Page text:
Skunks are known for their appearance and the noxious odour they emit as a defensive mechanism. They are often misunderstood creatures; understanding their behaviour might help you avoid them.
There are four kinds of skunks: striped, hog-nosed, hooded, and spotted. Their most common and prominent features are a black and white body and long/furry tails. They can grow from 8 – 19 inches long and weigh between 7 -14 pounds. Their furry tail measures from 5 – 15 inches in length. They can grow around the size of domestic cats or puppies. They have large feet and well-developed claws they use to dig holes when searching for food.
Skunks’ choice of food is flexible and often shifts with the seasons. They are omnivorous and will consume birds, rodents, fruits, pet food, and household garbage. Skunks will eat most anything they can find or catch. They are a natural form of pest control, eating many of the mice and insects that people wouldn’t like as houseguests.
Skunks are not aggressive in nature. Like most animals, they defend themselves when they feel threatened. If they become frightened, they spray a foul-smelling musk on the perceived attacker. The spray can sting the eyes. The harmless (but noxious) odour can last for days. They are nocturnal creatures who sleep during the day and hunt or forage for food at night.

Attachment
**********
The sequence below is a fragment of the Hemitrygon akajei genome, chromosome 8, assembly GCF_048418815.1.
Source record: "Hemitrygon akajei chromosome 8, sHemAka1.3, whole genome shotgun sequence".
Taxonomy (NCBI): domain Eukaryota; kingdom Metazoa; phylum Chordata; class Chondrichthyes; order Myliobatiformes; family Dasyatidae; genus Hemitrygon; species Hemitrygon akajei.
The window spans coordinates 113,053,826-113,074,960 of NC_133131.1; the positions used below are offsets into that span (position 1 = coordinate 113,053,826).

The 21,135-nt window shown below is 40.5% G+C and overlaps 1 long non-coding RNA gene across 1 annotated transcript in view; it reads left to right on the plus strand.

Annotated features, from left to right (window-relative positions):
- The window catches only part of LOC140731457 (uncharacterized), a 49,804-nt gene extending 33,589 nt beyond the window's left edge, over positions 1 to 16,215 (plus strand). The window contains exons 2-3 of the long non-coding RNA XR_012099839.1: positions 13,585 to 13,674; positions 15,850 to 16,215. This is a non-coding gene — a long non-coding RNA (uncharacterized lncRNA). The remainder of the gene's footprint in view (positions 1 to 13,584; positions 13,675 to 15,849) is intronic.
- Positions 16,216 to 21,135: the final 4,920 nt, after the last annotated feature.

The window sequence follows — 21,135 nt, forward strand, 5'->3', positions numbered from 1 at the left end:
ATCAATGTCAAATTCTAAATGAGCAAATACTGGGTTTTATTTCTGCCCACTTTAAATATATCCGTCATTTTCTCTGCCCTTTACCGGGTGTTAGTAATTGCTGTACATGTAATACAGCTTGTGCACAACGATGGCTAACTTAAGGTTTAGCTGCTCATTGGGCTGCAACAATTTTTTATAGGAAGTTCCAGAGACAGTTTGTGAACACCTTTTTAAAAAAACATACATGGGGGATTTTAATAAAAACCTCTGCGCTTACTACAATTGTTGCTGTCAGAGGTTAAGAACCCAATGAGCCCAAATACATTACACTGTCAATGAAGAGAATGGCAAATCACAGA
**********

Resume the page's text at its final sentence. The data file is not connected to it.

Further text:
Most skunks are commonly found in North and South America. Other species of skunks live in Southeast Asia. They can survive in forests, deserts, and mountains. They make their homes in dens, hollow logs, and fallen trees. Skunks dig their own dens, but may also occupy deserted burrows of other animals. During winter, they gather leaves and grass inside the den as insulation. Sometimes skunks gather together to retain body heat. They also thrive in urban areas for the easy access to food and other resources.
Skunks can be helpful by serving as a predator to other pests. However, they may carry contagious diseases or viruses that are dangerous to humans and pets. The skunk is one of the four wild animals (including bat, raccoon, and fox) considered to be primary carriers of the rabies virus. Rabies can be fatal if not treated immediately. Do not directly approach or catch skunks on your own.
If your dog got sprayed by a skunk in Toronto or the Greater Toronto Area, contact Liddle Rascals Wildlife Control. We offer skunk removal services that are safe and humane for both the residents and the animals in question. Our services include a thorough home inspection and advice on repairs, remedies, and prevention.